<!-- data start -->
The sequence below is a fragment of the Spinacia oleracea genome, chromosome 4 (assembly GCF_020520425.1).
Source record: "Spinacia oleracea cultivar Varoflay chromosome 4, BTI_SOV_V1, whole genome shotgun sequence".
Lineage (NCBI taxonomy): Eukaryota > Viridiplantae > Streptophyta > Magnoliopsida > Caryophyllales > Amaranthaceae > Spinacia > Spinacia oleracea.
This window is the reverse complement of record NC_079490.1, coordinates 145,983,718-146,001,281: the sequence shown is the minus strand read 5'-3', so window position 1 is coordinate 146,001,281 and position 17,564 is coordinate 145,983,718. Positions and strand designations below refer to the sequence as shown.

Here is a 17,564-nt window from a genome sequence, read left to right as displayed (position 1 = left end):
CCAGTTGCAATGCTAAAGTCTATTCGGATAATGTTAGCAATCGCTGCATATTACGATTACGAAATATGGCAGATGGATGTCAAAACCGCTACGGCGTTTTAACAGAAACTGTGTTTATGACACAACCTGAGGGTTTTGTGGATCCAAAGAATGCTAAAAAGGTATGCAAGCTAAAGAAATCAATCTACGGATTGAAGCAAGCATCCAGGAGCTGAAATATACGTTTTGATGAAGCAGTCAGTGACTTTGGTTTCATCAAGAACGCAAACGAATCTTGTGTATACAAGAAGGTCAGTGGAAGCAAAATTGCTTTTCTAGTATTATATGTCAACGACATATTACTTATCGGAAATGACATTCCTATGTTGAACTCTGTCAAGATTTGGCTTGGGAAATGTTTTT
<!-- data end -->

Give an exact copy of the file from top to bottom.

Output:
The sequence below is a fragment of the Spinacia oleracea genome, chromosome 4 (assembly GCF_020520425.1).
Source record: "Spinacia oleracea cultivar Varoflay chromosome 4, BTI_SOV_V1, whole genome shotgun sequence".
Lineage (NCBI taxonomy): Eukaryota > Viridiplantae > Streptophyta > Magnoliopsida > Caryophyllales > Amaranthaceae > Spinacia > Spinacia oleracea.
This window is the reverse complement of record NC_079490.1, coordinates 145,983,718-146,001,281: the sequence shown is the minus strand read 5'-3', so window position 1 is coordinate 146,001,281 and position 17,564 is coordinate 145,983,718. Positions and strand designations below refer to the sequence as shown.

Here is a 17,564-nt window from a genome sequence, read left to right as displayed (position 1 = left end):
CCAGTTGCAATGCTAAAGTCTATTCGGATAATGTTAGCAATCGCTGCATATTACGATTACGAAATATGGCAGATGGATGTCAAAACCGCTACGGCGTTTTAACAGAAACTGTGTTTATGACACAACCTGAGGGTTTTGTGGATCCAAAGAATGCTAAAAAGGTATGCAAGCTAAAGAAATCAATCTACGGATTGAAGCAAGCATCCAGGAGCTGAAATATACGTTTTGATGAAGCAGTCAGTGACTTTGGTTTCATCAAGAACGCAAACGAATCTTGTGTATACAAGAAGGTCAGTGGAAGCAAAATTGCTTTTCTAGTATTATATGTCAACGACATATTACTTATCGGAAATGACATTCCTATGTTGAACTCTGTCAAGATTTGGCTTGGGAAATGTTTTT